How an Employer Can Navigate Personal Topics During a Healthcare IT Interview

How an Employer Can Navigate Personal Topics During a Healthcare IT Interview

When hiring healthcare IT workers, the interview is a vital step in the recruitment process. Medical facilities and hospitals need qualified, trustworthy employees who can handle access to healthcare records and will adhere to HIPAA regulations. Many employers, however, become frustrated when trying to ask personal questions without violating privacy laws. This post addresses some of the more sensitive topics that often need to be addressed in interviews or simply come up in conversation but may require proper wording to not violate the law.

Family Life

Many employers and candidates are nervous or uncomfortable during interviews. As a result, small talk is often made. Topics such as marital status or children seem to be natural conversation starters, however, they are NOT permitted during an interview.

If family life is an important topic to gauge a candidate’s external obligations or dedication to their job, ask questions such as:

  • What is a typical week like for you?
  • What kind of work schedule are you looking for?
  • Do you take work home with you?
  • Tell me about yourself.

Furthermore, only once a person is hired can next of kin or questions concerning relatives be asked for insurance, tax and emergency contact information.


Age may be a surprising topic on this list as employers are often quick to say they would not inquire about a candidate’s age. Questions in connection to age, however, are often what becomes problematic.

Sample questions for an IT candidate that are connected to age that CANNOT be asked include:

  • When did you graduate from college?
  • How long have you been in the industry/work force?
  • When do you plan to retire?

In truth, most questions that can allude to age must be avoided. For healthcare IT jobs, simply ask if the candidate has the requisite education, training and certification. Questions regarding general work experience are also permitted.

Ethnic/Cultural Origin

Any question connected to race must automatically be avoided, but many employers err when making conversation regarding a person’s ethnicity, religion or culture. For example, if the candidate wears a hijab, cross, Star of David or other religious regalia, you CANNOT comment on his or her religion.

Similarly, even if a person speaks with an accent, it is NOT permitted for you to ask about his or her nationality. Furthermore, you CANNOT ask if the applicant’s first language in English. The only question connected to this topic that and employer CAN ask is “Are you a US citizen or legally eligible to work in the US?”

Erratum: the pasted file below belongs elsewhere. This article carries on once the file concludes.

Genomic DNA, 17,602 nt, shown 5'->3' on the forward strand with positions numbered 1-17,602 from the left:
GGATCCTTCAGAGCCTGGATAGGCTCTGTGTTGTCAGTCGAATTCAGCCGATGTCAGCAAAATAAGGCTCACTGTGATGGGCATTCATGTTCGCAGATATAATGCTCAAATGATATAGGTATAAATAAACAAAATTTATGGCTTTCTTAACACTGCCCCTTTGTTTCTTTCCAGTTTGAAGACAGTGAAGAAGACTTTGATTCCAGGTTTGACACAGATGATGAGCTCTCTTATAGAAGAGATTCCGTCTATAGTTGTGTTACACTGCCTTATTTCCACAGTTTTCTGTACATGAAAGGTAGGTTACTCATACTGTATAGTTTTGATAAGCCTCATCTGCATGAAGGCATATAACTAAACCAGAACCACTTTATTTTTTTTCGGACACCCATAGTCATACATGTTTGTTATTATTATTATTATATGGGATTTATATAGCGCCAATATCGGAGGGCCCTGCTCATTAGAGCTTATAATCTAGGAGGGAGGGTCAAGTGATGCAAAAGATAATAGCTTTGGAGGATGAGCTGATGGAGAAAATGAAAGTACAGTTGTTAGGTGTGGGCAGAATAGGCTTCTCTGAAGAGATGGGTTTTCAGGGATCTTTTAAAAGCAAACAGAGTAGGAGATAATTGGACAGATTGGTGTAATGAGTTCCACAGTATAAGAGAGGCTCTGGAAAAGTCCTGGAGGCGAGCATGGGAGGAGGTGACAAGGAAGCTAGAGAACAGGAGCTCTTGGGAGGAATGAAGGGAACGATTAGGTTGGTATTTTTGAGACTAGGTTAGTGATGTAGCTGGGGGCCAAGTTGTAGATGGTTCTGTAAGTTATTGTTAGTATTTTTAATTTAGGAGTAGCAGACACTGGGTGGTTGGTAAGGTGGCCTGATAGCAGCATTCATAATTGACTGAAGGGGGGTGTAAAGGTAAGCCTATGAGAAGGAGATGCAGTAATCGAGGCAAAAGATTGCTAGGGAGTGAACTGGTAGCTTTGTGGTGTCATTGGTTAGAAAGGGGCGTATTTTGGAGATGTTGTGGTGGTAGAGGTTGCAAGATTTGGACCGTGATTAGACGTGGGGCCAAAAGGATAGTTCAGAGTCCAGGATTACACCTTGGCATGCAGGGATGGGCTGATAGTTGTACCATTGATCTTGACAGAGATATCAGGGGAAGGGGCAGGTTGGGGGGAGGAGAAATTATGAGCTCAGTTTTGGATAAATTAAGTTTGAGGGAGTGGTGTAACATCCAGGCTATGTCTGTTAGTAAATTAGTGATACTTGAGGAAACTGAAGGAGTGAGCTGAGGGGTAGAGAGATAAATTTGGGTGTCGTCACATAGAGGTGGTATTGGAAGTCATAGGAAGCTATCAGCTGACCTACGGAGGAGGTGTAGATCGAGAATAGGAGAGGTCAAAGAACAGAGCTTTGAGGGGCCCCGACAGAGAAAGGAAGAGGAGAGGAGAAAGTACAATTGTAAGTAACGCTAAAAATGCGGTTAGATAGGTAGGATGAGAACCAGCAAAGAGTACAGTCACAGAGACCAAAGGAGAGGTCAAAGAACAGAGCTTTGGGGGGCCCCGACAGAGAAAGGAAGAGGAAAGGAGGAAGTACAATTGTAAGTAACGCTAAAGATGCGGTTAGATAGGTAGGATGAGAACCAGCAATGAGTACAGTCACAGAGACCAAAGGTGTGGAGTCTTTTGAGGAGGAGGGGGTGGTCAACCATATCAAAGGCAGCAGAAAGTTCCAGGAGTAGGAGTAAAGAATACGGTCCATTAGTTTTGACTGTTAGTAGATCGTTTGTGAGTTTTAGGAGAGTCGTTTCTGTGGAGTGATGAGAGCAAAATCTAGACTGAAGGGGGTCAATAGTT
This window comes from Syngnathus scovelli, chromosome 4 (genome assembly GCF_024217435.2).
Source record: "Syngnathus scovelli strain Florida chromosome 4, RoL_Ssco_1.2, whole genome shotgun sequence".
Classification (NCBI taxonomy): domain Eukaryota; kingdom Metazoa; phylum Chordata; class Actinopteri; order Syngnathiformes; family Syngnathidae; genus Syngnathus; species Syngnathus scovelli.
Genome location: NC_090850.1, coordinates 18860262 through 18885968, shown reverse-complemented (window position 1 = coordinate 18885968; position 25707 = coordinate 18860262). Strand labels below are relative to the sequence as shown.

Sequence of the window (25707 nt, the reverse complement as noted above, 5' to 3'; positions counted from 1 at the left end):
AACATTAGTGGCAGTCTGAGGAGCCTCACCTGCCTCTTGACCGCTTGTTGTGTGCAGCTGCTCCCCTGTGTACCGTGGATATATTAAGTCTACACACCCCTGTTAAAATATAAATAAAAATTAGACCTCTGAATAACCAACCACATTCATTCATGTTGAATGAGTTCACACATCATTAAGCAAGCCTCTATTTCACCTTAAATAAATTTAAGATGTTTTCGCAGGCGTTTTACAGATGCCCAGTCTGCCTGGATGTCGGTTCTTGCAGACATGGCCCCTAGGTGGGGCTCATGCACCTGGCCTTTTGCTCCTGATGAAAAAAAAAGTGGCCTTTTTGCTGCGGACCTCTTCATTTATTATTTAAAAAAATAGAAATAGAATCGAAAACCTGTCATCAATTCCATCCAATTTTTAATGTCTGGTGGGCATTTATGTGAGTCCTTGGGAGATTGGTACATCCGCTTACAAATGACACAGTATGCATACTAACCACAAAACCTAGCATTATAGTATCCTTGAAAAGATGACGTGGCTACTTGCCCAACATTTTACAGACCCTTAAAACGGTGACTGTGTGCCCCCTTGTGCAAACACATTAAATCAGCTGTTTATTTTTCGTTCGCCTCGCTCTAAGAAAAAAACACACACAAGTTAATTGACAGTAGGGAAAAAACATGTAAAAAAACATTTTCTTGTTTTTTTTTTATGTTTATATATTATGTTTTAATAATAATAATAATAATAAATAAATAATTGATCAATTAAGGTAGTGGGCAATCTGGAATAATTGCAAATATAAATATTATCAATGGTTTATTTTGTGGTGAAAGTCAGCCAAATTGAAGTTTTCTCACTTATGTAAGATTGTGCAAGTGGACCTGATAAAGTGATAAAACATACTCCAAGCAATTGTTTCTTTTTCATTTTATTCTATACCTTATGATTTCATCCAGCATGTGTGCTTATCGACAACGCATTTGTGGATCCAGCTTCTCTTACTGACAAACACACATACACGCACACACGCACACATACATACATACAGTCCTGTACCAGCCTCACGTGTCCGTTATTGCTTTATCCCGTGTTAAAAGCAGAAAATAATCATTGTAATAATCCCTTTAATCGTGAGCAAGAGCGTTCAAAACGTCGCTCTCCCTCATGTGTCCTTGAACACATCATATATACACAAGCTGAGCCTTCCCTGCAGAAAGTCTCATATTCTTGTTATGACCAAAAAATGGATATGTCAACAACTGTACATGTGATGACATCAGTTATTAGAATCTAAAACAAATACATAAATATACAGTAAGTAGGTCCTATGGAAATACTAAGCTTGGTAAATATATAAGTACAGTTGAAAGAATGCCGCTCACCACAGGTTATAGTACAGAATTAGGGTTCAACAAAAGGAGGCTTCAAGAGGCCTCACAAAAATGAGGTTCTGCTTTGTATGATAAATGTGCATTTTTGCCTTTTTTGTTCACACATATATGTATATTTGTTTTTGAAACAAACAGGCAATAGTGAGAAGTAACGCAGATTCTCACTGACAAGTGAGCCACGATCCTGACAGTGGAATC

Substance-Related & Criminal Background Questions

Healthcare employers may be surprised that not all questions are restricted when it comes to drug and alcohol use. Though you may NOT inquire as to one’s alcohol preferences or if they had any substance addictions, you CAN ask if the applicant engages in illegal drug use. You are also permitted to mention that a drug screening will be conducted as part of a background check.

Though questions regarding drug use are allowed, an interviewer may NOT ask about arrests or other illegal activities—though the specific rules vary by state.

Questions regarding one’s military discharge are also restricted. You may only mention that a background check will be conducted. Accordingly, you CAN ask if the person will have a difficulty obtaining a security clearance.

Finally, questions regarding one’s driving record may only be discussed if the position requires driving. Thus, most healthcare IT interviews will NOT be able to discuss if a candidate’s driver’s license was suspended.

Financial Circumstances

Questions concerning one’s finances should be an obvious topic to avoid. Employers, however, run into trouble with simple conversations regarding student loans or questions addressing the location of one’s residence. All questions regarding financial circumstances and property ownership must be avoided during an interview. If a candidate is relocating for the position, a prospective employer CAN ask the best method to contact the individual.

Mental and Physical Health

Any discussion of a person’s physical or mental health are restricted during a job interviews. The same is true regarding ones disability status. An employer MAY only discuss the physical job requirements and ask for a physical examination if the job requires a significant amount of manual labor.

Finding the right person for the job is certainly a daunting task. Ease the hiring process by using a top healthcare IT recruiter like 1st Solution USA! Call now or complete our contact form to learn how we can improve your candidate search.